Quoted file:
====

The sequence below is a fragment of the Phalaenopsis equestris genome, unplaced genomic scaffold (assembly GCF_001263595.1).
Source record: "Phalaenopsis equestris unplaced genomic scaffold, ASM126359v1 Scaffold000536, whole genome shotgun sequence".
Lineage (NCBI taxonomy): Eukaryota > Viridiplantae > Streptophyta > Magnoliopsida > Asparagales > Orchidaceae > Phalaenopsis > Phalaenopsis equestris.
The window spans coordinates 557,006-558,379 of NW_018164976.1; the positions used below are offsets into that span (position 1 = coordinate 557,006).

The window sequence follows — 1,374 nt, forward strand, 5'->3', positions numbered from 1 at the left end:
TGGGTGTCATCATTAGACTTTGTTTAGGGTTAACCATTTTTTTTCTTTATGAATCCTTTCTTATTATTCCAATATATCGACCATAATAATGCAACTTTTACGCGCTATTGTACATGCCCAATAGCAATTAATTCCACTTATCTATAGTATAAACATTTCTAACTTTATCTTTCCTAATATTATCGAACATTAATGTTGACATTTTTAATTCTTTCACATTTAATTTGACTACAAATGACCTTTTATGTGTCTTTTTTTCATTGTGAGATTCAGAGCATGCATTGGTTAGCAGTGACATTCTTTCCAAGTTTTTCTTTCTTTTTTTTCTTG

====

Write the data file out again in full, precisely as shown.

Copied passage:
The sequence below is a fragment of the Phalaenopsis equestris genome, unplaced genomic scaffold (assembly GCF_001263595.1).
Source record: "Phalaenopsis equestris unplaced genomic scaffold, ASM126359v1 Scaffold000536, whole genome shotgun sequence".
Lineage (NCBI taxonomy): Eukaryota > Viridiplantae > Streptophyta > Magnoliopsida > Asparagales > Orchidaceae > Phalaenopsis > Phalaenopsis equestris.
The window spans coordinates 557,006-558,379 of NW_018164976.1; the positions used below are offsets into that span (position 1 = coordinate 557,006).

The window sequence follows — 1,374 nt, forward strand, 5'->3', positions numbered from 1 at the left end:
TGGGTGTCATCATTAGACTTTGTTTAGGGTTAACCATTTTTTTTCTTTATGAATCCTTTCTTATTATTCCAATATATCGACCATAATAATGCAACTTTTACGCGCTATTGTACATGCCCAATAGCAATTAATTCCACTTATCTATAGTATAAACATTTCTAACTTTATCTTTCCTAATATTATCGAACATTAATGTTGACATTTTTAATTCTTTCACATTTAATTTGACTACAAATGACCTTTTATGTGTCTTTTTTTCATTGTGAGATTCAGAGCATGCATTGGTTAGCAGTGACATTCTTTCCAAGTTTTTCTTTCTTTTTTTTCTTG